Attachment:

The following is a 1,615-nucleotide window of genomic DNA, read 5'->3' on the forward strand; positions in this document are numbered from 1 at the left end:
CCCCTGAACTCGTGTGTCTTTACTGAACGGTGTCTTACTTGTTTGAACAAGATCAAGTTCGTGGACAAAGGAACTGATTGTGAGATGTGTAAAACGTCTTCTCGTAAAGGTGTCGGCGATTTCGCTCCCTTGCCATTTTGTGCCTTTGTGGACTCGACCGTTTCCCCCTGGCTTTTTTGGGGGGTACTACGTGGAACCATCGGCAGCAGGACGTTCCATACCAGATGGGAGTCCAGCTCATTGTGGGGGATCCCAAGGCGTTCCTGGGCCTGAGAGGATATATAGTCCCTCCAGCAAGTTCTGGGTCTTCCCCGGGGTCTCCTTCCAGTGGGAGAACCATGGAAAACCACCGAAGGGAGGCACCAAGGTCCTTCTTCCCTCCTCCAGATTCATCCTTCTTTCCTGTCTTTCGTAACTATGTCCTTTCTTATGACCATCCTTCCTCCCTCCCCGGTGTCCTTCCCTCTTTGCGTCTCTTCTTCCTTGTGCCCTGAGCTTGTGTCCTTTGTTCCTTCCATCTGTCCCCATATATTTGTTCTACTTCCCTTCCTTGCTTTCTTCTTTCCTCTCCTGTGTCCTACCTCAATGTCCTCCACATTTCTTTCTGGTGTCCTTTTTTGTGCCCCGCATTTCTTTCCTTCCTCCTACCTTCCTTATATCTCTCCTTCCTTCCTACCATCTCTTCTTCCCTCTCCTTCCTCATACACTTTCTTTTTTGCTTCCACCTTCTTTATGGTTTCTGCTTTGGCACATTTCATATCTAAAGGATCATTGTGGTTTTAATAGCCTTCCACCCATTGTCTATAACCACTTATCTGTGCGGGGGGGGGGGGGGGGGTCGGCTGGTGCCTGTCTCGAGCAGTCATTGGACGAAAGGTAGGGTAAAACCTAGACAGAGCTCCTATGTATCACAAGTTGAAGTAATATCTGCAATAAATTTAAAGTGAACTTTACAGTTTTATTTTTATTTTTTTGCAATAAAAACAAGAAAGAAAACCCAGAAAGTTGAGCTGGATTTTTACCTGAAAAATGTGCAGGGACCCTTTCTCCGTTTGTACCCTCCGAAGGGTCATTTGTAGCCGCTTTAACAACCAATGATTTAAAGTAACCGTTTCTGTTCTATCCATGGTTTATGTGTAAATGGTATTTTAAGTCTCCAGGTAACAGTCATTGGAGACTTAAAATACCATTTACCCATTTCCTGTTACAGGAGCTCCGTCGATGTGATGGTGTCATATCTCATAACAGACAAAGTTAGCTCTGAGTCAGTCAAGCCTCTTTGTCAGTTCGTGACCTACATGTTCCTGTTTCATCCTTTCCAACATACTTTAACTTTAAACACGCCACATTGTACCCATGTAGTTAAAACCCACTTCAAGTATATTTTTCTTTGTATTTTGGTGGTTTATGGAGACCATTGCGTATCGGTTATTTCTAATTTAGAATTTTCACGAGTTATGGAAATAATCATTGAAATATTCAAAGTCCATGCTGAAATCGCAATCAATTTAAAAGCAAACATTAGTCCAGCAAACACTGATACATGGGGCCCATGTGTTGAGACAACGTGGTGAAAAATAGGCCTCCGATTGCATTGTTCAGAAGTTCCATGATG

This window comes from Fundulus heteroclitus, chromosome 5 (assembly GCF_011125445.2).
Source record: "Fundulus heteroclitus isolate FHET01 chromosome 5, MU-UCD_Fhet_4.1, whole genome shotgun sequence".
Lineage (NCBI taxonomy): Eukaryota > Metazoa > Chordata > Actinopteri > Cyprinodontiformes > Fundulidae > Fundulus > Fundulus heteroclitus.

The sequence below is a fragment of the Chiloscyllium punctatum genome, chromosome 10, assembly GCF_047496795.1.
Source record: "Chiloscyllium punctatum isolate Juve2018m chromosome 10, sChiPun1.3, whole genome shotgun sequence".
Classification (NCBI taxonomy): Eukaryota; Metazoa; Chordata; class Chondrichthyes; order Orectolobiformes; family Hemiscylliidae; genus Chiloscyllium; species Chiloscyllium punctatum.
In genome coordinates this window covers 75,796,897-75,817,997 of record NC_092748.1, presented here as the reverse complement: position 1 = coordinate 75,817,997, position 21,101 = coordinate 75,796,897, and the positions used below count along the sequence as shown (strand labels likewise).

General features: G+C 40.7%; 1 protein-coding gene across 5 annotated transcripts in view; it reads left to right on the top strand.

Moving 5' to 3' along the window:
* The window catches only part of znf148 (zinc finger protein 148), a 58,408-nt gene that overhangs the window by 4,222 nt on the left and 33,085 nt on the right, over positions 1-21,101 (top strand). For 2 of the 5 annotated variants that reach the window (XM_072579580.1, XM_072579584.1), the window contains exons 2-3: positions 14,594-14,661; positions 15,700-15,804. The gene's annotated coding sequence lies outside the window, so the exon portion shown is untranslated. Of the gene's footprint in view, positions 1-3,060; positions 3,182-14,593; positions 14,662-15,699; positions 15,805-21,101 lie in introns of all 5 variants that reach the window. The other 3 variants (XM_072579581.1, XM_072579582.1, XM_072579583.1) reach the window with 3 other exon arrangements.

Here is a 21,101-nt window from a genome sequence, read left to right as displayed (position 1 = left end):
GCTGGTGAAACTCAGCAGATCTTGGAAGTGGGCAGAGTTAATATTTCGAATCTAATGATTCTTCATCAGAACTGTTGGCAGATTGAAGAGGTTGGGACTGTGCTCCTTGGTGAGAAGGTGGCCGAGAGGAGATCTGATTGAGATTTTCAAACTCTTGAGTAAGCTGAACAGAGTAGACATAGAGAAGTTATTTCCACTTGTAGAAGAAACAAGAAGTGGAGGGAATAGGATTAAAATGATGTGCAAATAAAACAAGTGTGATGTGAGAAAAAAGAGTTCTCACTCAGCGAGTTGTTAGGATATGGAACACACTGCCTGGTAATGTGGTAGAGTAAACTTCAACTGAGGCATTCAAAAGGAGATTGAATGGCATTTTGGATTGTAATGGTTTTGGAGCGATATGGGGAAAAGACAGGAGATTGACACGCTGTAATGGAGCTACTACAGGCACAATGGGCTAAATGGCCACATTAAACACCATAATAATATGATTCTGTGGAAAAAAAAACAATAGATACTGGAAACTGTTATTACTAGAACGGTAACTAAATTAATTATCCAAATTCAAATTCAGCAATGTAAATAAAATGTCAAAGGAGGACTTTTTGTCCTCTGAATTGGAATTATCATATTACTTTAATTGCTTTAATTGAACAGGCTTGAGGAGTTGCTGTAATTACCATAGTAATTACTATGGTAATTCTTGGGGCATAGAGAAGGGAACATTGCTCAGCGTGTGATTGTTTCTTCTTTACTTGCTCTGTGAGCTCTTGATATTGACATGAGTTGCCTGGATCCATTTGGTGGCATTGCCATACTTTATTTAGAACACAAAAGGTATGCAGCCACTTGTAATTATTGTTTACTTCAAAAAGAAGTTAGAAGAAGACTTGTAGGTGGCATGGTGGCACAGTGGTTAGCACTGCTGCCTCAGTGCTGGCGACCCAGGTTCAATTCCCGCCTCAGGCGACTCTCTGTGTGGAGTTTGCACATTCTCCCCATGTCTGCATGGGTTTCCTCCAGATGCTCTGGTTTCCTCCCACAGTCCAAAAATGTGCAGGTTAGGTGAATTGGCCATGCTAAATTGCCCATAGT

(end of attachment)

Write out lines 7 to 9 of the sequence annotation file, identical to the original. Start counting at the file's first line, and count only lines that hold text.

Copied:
Source record: "Chiloscyllium punctatum isolate Juve2018m chromosome 10, sChiPun1.3, whole genome shotgun sequence".
Classification (NCBI taxonomy): Eukaryota; Metazoa; Chordata; class Chondrichthyes; order Orectolobiformes; family Hemiscylliidae; genus Chiloscyllium; species Chiloscyllium punctatum.
In genome coordinates this window covers 75,796,897-75,817,997 of record NC_092748.1, presented here as the reverse complement: position 1 = coordinate 75,817,997, position 21,101 = coordinate 75,796,897, and the positions used below count along the sequence as shown (strand labels likewise).